Yesterday I listened to the Justice Committee deliberations on the Offensive Behaviour and Threatening Communications (Scotland) Act and by 20 minutes in I was starting to feel like I was taking part in some twisted social experiment.
Firstly, Roseanna Cunningham attempted to contextualize the bill within Old Firm tensions and the targeting of Neil Lennon in 2011. Twenty minutes later, answering a question about the possibility of giving further guidance to clubs and supporters to help them understand the legislation in the absence of any legislative prescription about what could and could not be sung, she cited the Lord Advocate’s “clear” guidelines about what constituted offensive:
Songs, lyrics, which promote or celebrate violence against other persons’ religion, culture, or heritage.
And songs, lyrics which are hateful towards another person’s religion or religious leaders, race, ethnicity, colour, sexuality, heritage or culture.(22.01)
I don’t understand how the songs I hear at Celtic games, and particularly the Roll of Honour which the enforcement of this bill has focused disproportionately on, falls into any of those categories. Moreover, Cunningham was quick to remind the committee that indeed there were two parts to the enforcement of the act: firstly the actual offensiveness itself, and secondly the likeliness of it causing public disorder. I don’t understand how Roll of Honour could be considered likely to cause public disorder at a Celtic game. Surely it would be more likely to cause public disorder if sung in the Garage on a Friday night, which is a “mass gathering” in turn. But this piece of legislation is not about that. So, as far as I understand, this legislation is targeting an inoffensive song (at least by the Lord Advocate’s guidelines that Cunningham cited) specifically in the place that it is least likely to cause public disorder, outrage, or offense. Cunningham said it was “counterproductive” to prescribe songs as words can be changed and new songs sung. I think the real reason why it is “counterproductive” to prescribe what songs are and are not offensive is that the bill would be binned in seconds.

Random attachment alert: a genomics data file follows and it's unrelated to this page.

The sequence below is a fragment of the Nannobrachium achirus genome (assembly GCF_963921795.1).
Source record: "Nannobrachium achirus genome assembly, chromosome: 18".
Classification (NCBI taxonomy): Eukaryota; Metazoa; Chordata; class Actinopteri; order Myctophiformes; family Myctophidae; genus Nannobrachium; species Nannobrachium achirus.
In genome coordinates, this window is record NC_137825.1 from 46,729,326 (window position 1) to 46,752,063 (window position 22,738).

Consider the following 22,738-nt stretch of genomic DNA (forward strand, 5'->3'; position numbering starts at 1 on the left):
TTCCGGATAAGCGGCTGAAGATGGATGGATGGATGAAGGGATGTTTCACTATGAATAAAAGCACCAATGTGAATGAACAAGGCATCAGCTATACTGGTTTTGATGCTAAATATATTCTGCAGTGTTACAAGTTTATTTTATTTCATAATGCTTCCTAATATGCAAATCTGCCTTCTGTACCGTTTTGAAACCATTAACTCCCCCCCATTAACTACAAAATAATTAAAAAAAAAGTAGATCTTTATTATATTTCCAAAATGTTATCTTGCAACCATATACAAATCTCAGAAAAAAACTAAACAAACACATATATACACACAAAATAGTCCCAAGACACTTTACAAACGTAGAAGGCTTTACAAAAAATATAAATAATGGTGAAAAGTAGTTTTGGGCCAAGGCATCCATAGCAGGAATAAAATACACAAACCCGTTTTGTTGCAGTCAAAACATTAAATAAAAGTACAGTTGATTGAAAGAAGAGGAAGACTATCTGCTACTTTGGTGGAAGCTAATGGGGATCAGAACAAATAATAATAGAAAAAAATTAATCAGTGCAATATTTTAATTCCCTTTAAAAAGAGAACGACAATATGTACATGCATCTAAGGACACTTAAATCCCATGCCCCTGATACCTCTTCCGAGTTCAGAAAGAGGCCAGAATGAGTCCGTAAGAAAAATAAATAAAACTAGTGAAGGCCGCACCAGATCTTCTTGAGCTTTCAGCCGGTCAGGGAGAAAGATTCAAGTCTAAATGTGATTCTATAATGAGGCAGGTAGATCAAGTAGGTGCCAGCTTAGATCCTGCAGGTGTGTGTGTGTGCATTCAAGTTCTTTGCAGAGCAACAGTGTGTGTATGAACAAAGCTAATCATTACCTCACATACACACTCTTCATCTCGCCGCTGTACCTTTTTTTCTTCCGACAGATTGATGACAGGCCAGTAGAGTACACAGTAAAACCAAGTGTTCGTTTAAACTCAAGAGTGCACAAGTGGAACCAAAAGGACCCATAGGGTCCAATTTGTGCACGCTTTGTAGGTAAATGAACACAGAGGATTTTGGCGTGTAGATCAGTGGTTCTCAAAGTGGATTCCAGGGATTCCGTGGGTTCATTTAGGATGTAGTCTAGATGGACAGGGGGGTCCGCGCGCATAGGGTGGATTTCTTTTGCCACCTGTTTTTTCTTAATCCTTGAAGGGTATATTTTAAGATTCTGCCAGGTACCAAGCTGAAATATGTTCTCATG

This is where the vicious Orwellian violence of the bill really comes in. It is up to police officers to interpret “on the spot” whether a song is offensive or not. I’ll say that again: it comes down to an on the spot interpretation by Police Scotland whether or not a crime is being committed. How blind Cunningham’s faith must be in the unshakable benevolence of Police Scotland. Or perhaps she is merely following in the footsteps of her predecessor Christine Grahame who thought more Catholics had to be arrested to “even things up”. A transparent history of ‘sectarian’ prosecution in Scotland was denied us in 2011 when the Crown Office admitted it had destroyed the data on sectarian offenses that Alex Salmond told the Church he would publish. To avoid what she calls a “constant cycle of catch up” created by the possibility of new songs being introduced or lyrics changed, Cunningham is happy to devolve the definition of an offense to the judgement of police officers in the first instance. At the very least this has the ability to be exploited to normalize and excuse the intimidation and targeting of Celtic supporters which should be enough to have it binned and it seems to me that it has to go that way eventually. But we’re not there yet.